By Chris Mandia
Posted in Articles
Re-enlistment bonuses in the U.S. Armed Forces have been around for quite some time. Although authorized by the Armed Forces Enlisted Personnel Bonus Revision Act of 1974, American re-enlistment incentives date back to the Civil War.
A veteran Federalist soldier re-enlisting in the Army of the Cumberland could receive a whopping $402–that was a pretty penny for Billy Yank back then. Present-day enlistment bonus programs can be dated back to 1978 and have progressively evolved with the tempo of U.S. Military. They vary from branch to branch, but their basic mechanics remain the same: The Army, Marine Corps, Air Force, Navy and Coast Guard offer lump sum re-enlistment bonuses depending on several determining factors such as special/critical skills, rank and time in service.
Since 2008, the Army has been pressed to retain quality men and women. Answering this call, they have instituted the largest and most diverse lineup of re-enlistment options in the history of U.S. wartime volunteers.
Incentives can range from coveted military training like jump school, assignment extensions and even lump sum cash bonuses ranging from a few thousand dollars to a staggering $150,000. Unlike former re-enlistment era bonuses, these incentives are now available to a broad spectrum of active-duty personnel.
According to the Army Retention Program, qualified individuals “must have completed at least seventeen months of continuous active duty…(have) a military skill designated as critical by the Secretary of Defense…are not currently receiving special nuclear-training pay… (must) enlist in a regular component of the service concerned” In addition, bonuses cannot exceed “the product of fifteen times the monthly rate of basic pay to which the member was entitled at the time of discharge or release.”
In order to boost re-enlistments and retention in critical military occupations, the Selective Re-enlistment Bonus (SRB) was created. In essence, the program seeks to monetarily compensate enlisted service members who choose to extend their contracts.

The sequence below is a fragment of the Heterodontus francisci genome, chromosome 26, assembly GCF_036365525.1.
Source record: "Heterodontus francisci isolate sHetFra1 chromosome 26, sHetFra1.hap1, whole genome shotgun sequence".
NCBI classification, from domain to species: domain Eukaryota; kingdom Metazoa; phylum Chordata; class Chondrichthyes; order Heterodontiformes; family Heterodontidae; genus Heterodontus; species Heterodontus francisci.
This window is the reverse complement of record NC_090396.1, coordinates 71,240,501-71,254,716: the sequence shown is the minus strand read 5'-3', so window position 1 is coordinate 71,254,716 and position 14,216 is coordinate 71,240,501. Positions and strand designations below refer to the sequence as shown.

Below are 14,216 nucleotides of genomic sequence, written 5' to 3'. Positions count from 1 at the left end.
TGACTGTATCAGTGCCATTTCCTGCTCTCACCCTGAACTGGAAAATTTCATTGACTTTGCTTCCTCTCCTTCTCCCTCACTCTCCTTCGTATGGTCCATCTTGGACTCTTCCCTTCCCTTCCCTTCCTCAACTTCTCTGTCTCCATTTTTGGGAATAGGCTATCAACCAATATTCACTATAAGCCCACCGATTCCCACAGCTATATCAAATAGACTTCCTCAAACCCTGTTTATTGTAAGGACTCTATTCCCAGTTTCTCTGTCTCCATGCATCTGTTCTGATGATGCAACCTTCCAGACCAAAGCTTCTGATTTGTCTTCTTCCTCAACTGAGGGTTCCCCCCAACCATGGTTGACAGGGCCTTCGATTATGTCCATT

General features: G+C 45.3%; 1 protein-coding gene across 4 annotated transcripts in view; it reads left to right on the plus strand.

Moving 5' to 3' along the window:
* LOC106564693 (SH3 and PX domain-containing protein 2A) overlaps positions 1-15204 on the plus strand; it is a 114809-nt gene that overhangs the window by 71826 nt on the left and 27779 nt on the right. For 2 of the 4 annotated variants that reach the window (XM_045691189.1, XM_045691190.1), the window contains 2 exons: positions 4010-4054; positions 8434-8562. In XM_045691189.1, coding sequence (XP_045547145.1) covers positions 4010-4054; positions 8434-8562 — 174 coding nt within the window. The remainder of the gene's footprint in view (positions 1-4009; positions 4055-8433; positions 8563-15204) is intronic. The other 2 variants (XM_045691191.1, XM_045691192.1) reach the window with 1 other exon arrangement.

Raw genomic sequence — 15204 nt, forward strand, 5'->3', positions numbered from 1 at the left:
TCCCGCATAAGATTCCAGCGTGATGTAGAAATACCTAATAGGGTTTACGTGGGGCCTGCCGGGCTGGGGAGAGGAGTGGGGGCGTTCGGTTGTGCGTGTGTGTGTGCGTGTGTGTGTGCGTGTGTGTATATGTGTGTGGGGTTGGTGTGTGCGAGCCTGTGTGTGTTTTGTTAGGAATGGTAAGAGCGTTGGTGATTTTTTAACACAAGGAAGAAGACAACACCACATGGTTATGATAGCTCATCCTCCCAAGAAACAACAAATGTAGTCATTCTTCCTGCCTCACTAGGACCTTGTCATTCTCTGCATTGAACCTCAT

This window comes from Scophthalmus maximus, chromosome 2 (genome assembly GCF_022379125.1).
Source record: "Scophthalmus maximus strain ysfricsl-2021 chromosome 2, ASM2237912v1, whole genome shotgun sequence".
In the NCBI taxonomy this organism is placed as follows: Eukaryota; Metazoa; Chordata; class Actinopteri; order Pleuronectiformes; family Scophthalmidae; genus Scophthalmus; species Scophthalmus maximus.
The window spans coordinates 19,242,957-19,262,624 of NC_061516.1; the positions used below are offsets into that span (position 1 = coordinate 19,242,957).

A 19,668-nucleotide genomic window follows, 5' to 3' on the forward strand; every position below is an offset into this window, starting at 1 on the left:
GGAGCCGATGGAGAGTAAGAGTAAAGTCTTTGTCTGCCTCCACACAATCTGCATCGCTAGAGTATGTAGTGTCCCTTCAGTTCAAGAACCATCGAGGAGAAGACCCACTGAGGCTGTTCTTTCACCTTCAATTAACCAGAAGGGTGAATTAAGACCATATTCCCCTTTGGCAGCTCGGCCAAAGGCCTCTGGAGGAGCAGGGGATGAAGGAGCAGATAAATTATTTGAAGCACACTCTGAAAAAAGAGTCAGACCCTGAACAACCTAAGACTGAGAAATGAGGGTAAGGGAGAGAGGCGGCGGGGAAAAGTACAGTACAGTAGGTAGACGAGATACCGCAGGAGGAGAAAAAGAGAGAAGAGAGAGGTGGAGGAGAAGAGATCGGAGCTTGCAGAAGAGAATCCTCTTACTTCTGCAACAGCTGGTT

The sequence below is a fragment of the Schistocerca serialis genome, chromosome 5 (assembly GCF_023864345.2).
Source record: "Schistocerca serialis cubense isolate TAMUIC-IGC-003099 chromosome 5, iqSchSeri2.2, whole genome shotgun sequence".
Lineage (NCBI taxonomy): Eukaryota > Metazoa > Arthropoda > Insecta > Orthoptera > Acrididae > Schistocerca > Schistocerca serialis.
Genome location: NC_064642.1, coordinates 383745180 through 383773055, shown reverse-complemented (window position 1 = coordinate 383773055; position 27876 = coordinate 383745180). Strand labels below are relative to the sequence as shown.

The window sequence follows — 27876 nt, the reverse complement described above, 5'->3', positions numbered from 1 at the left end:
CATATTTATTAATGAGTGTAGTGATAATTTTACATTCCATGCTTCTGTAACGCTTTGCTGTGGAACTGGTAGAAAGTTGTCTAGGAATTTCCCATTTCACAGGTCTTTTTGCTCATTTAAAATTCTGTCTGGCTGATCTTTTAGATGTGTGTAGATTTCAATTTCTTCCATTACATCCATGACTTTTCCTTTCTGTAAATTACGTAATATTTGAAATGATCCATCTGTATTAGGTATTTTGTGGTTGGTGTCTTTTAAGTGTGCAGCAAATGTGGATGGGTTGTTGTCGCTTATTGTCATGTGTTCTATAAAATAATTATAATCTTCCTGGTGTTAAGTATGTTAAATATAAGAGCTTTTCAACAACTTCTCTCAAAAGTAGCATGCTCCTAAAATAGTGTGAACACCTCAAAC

A new and enhanced Selective Re-enlistment Bonus program offers bonus tiers of $10,000 to $40,000 depending on military occupational specialty. Developed and authorized by Congress, a new feature of the enhanced SRB allows service members with six or more years of active duty to transfer one-year of Montgomery GI Bill benefits to their spouse.
When utilizing this option, an enlisted person must re-enlist for four, five or six years. Not a bad choice when one considers education benefits can amount to nearly $20,000. Ultimately, staving off transition to the civilian sector enables Marines, Sailors and Soldiers to better focus on the mission at hand.
When considering re-enlistment, it’s a good idea to strap on your thinking cap and employ your military mindset. Situational awareness is imperative.
And although re-enlistment bonuses are unilaterally taxed by the Federal government, they are not necessarily subject to state taxes. Depending on where a service member claims residency, one can determine whether a re-enlistment bonus falls under state income tax laws.
Nevertheless, a serviceperson who serves in a combat zone (including tax-free territories in the Middle East) is exempt from having their re-enlistment bonus classified as taxable income. Such Combat Zone Tax Exclusions (CZTE) include the Persian Gulf area (Iraq, Kuwait, etc.), Afghanistan, Kosovo, Pakistan, the Philippines, Somalia, Turkey, Egypt and several other areas that support Operation Enduring Freedom and Operation Iraqi Freedom.
Finally, it must be understood that a service member who deliberately fails to complete provisions of enlistment will not receive the entirety of their bonus. Rather, a portion of the bonus is required to be refunded to the government. This applies to all discharges due to misconduct and/or injuries incurred by misconduct.